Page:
“What do you think of it Aaron?” asked the salesmen.
“Oh – that is sweet.”
“Yeah – it certainly is. We just got ‘er in a few days ago and I’m sure it’ll go fast.”
“I’m sure..” I uttered – mesmerized.
“Should we go and look at some other cars in the back? Or should we give this one a test drive?”
“Ah.. yeah, we probably should look at some others. But I really like this one.”
“It sure is a looker. I’ll bet you and your friends would look great driving in this.. ”
He had me. In fact – the car had me at first glance. And, I was about to make the worst financial decision in my life.
It was the fall of 2001 and my clunker of several years had broken down. I was working full-time at a design firm making about $22k/year, living on my own and ready to take on the world. Or, so I thought.
“What kind of interest rate can I get?” I meekly asked the self-assured loan officer.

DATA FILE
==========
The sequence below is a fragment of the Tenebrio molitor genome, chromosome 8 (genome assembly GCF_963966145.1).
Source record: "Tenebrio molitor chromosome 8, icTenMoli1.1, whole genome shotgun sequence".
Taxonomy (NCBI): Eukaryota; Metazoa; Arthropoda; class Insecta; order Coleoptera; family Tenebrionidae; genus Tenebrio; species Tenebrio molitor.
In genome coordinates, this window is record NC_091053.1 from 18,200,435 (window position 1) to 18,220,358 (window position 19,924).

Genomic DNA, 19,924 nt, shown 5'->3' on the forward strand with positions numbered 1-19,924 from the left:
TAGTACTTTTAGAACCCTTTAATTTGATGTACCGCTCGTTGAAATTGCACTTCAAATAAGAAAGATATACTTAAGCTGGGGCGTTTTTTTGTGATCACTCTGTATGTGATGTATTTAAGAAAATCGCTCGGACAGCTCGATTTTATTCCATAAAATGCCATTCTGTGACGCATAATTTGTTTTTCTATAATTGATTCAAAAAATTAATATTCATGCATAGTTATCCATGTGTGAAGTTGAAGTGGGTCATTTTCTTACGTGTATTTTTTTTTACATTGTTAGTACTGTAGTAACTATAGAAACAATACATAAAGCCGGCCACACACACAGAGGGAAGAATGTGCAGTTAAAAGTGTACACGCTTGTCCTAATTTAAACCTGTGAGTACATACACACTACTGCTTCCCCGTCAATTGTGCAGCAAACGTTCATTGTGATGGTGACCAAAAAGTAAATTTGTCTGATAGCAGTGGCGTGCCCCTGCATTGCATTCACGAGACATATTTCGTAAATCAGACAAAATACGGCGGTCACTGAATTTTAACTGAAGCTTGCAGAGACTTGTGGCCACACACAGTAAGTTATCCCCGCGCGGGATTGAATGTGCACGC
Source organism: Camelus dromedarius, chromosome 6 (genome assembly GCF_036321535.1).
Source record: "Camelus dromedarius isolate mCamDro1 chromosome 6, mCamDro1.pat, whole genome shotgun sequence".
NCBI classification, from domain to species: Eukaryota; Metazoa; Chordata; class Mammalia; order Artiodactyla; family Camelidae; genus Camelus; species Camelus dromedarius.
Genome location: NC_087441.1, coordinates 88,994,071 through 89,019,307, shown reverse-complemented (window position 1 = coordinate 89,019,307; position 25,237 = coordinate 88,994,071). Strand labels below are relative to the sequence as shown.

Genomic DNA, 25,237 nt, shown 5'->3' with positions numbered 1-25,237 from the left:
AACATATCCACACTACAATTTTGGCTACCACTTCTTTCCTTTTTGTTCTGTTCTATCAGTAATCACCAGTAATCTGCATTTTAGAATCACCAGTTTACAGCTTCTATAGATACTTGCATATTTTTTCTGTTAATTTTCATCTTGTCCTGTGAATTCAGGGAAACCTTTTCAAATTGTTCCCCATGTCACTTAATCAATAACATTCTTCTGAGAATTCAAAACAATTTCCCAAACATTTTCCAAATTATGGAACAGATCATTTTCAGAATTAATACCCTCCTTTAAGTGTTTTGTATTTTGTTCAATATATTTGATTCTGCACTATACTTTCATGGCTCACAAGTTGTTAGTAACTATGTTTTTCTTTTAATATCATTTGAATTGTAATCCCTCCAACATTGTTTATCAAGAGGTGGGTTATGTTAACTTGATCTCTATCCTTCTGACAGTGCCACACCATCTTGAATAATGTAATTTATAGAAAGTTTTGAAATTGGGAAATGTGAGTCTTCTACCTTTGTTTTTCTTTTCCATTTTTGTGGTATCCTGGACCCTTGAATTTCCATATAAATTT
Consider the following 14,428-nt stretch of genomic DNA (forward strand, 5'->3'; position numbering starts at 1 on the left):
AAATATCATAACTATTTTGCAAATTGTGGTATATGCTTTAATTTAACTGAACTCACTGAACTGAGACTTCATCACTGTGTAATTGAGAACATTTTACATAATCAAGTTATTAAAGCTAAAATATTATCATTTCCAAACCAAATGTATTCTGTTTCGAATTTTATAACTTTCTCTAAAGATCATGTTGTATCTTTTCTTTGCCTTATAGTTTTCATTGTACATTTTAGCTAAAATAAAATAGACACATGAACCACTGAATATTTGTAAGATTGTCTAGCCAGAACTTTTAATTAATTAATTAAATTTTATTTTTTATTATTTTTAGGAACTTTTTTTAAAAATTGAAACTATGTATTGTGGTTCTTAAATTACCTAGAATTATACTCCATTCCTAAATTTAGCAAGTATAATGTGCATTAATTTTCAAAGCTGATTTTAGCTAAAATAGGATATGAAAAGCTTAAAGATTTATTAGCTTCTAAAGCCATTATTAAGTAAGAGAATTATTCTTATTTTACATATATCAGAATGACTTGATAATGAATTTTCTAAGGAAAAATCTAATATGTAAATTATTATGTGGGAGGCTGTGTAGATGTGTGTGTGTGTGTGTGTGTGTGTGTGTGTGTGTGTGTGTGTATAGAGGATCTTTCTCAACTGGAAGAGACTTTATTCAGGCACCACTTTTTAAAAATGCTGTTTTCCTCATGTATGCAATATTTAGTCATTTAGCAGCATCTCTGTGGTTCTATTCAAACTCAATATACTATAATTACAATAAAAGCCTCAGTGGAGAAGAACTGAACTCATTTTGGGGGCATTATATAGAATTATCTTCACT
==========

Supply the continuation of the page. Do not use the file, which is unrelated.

“18%,” he said smugly. “…Haha! – Just kidding. We can get you 10% on this.”
“Oh. That’s not bad,” I blurted out without even thinking.
I felt like sweat was visibly pouring down my face. The whole loan process didn’t sit well with me. I needed a car. But this one? Right now? – for this amount of money?
“So, we got you at 10% for 5 years, with a total price of $13,000. How’s that sound?”
“Great,” I said – lying.
[If you’ve been paying attention this far – I was about to take on a loan for $13k, with a salary of just over $20k. Made sense – right?]
With little financial know-how and more concerned with how I might look with these new wheels, I signed up for five long years of 10% monthly interest payments on a depreciating asset.
It was (and probably still is) the worst financial decision I have ever made.
While I’m not thankful for the decision I made – I am grateful for what that decision accomplished in my life. Disturbed by the choice I made that day, I soon decided to start my own debt-free journey.
I learned two things from my experience at the car dealership. One, listen to yourself. Don’t ever make a large financial decision you don’t feel good about. Two, don’t ever make a financial decision to impress others.
Your turn. Now that I’ve spilled my guts – what’s the worst money mistake you’ve ever made – AND what did you learn from it?